The Amrita Kripa Charitable Hospital for Tribal
Kalpetta, the capital of the Wayanad district in north Kerala, is reached by following steep roads that wind through densely forested mountains. The region has been inhabited for at least 12,000 years. The indigenous people who still inhabit this area are the Adivasis: meaning, the first inhabitants, also known as “tribal.”
Throughout India, the tribal population is suffering. In Wayanad, their history is steeped in tragedy. Once welling in simplicity in the majestic silence of the land, many of the district’s tribals became slaves and today many live in a state not far removed from that. A people who were once healthy and long-lived, they now suffer from severe malnutrition and untreated diseases.
Exploitation by English colonists, abuse and degradation of the environment, a general lack of understanding and respect by the dominant community… the historical reasons for this tragedy are complex. The condition of the Adivasis was hurt even more by 1994’s World Trade Agreement, which effectively lowered the prices on the district’s main cash crops of coffee, tea and spices to such an extent that many plantations were forced to shut down. The main source of employment for Adivasis is as day labourers on plantations, earning around 50 rupees [a little more than a dollar] a day. The shortage of plantation work has found many dying from starvation or malnutrition.
Amma’s Ashram has been working in tribal areas for years, trying to help these people out of their desperate situation. Many of the children who live at the Ashram’s orphanage in Paripally are tribals, and in the Wayanad District, the Ashram runs small tribal schools, mobile medical camps, vocational education and regularly distributes food and clothing. The Amrita Kripa Hospital for tribals in Kalpetta is the Ashram’s latest effort to relieve the suffering of these people. It is the Ashram’s hope to guide the Adivasis onto the path towards a healthy lifestyle and economic independence. It also hopes to help them preserve the many positive aspects of their traditional lifestyle that have gone unrecognised and unappreciated and are in danger of being lost.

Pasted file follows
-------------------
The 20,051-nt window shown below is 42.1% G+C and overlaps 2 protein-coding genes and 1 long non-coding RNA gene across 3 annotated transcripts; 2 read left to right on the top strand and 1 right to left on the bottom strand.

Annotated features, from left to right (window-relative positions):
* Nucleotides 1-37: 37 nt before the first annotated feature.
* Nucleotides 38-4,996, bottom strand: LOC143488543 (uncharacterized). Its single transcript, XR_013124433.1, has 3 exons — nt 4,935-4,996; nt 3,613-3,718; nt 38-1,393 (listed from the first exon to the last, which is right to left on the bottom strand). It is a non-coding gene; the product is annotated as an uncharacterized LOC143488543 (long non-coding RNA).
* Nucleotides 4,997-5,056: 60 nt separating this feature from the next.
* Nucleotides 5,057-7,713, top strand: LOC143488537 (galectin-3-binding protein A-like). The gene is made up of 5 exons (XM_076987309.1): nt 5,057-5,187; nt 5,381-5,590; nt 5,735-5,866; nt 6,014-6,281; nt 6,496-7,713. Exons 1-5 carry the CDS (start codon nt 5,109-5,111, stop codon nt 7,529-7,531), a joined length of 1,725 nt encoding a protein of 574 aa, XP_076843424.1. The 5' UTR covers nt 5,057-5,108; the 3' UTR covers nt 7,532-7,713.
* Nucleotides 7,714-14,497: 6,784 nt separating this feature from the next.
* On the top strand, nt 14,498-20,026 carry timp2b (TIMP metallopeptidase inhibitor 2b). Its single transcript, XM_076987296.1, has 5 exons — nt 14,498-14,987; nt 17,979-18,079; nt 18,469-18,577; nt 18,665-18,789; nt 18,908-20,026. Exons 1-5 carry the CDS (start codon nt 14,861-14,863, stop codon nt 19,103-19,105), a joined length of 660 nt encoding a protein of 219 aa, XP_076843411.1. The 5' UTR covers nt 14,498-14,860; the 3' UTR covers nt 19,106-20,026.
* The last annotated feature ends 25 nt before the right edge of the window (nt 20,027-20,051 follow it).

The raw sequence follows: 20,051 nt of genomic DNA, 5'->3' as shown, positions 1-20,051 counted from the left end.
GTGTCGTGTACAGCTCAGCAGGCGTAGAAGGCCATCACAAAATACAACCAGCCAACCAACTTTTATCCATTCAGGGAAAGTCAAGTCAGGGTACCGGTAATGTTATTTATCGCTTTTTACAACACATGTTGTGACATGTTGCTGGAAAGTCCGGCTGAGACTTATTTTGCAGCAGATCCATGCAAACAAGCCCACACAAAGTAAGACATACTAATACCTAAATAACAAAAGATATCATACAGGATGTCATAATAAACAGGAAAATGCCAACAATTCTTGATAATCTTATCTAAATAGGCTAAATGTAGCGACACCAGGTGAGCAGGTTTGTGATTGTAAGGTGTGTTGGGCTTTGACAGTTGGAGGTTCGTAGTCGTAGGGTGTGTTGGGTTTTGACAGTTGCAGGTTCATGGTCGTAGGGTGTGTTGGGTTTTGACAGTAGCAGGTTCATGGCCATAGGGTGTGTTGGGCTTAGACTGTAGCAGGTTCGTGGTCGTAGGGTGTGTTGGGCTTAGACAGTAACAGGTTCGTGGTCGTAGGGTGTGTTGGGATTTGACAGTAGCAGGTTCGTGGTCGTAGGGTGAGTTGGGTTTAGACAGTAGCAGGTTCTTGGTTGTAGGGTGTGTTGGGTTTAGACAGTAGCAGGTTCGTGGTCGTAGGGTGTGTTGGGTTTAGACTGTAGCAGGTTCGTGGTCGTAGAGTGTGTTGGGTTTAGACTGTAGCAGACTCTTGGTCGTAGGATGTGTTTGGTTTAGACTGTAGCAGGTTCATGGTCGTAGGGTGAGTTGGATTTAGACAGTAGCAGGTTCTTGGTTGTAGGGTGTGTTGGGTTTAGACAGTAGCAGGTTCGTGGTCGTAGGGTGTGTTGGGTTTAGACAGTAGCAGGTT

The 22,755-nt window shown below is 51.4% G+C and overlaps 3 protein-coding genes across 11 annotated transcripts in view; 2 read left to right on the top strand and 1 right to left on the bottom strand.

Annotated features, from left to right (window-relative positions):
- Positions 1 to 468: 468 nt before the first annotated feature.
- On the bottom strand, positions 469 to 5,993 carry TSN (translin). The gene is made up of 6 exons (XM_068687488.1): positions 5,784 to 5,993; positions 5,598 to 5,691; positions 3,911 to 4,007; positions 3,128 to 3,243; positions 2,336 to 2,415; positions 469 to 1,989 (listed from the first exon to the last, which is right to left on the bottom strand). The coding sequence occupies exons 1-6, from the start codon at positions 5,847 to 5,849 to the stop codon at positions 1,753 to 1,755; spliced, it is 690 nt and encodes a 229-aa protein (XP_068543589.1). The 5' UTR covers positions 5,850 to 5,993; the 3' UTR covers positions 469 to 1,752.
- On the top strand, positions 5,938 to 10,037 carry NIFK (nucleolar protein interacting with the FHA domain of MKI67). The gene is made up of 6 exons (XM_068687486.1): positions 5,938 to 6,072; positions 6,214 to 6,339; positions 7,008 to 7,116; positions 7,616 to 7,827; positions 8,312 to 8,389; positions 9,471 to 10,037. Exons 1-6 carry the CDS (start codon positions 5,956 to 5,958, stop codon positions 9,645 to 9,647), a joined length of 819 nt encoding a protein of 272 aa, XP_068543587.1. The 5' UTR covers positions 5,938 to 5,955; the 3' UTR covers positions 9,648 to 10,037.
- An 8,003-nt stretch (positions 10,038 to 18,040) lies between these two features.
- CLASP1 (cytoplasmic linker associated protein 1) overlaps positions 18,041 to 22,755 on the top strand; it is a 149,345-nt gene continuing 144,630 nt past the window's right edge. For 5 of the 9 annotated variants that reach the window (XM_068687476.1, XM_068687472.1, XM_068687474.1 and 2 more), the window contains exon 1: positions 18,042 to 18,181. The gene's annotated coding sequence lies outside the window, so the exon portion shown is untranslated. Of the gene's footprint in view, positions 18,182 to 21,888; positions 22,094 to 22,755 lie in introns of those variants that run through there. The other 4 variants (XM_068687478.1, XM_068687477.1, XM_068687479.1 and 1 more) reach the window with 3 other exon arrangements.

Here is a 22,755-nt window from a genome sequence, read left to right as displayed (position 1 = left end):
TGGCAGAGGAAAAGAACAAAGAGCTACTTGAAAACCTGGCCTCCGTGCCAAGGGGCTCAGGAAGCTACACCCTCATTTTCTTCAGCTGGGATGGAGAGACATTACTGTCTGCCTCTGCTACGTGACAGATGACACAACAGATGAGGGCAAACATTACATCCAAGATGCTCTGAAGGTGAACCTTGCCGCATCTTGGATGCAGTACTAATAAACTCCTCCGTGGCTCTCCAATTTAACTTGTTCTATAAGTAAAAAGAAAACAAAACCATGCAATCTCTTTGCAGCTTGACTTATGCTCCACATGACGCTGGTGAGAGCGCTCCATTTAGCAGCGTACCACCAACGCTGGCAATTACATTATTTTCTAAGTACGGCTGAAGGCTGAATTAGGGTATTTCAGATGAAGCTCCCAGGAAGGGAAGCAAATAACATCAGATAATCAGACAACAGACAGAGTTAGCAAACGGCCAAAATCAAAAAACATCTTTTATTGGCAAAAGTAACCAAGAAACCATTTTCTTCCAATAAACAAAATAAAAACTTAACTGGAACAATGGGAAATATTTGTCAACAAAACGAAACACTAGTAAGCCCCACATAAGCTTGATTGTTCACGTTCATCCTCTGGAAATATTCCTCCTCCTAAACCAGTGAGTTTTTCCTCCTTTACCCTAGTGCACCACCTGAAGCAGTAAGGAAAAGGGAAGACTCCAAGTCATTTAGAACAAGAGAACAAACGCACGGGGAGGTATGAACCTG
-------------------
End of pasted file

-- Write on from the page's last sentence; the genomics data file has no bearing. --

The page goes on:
Guided by Brahmachari Akshayamrita Chaitanya, who Amma has put in charge of the Wayanad District, we visited some tribal homes in the vicinity of the hospital last November.
Our jeep ploughed through an almost nonexistent road, gone muddy from recent rains. To our right, about 50 feet below, flowed a muddy river. On our left, in a clearing in the forest, were simple dwellings. They ranged from solid-looking brick buildings to thatched huts, to one fashioned from a simple tarpaulin stretched over a crumbling foundation. This last home was occupied by two old ladies and a young woman. The day-labour wages of the young woman was the family’s sole support.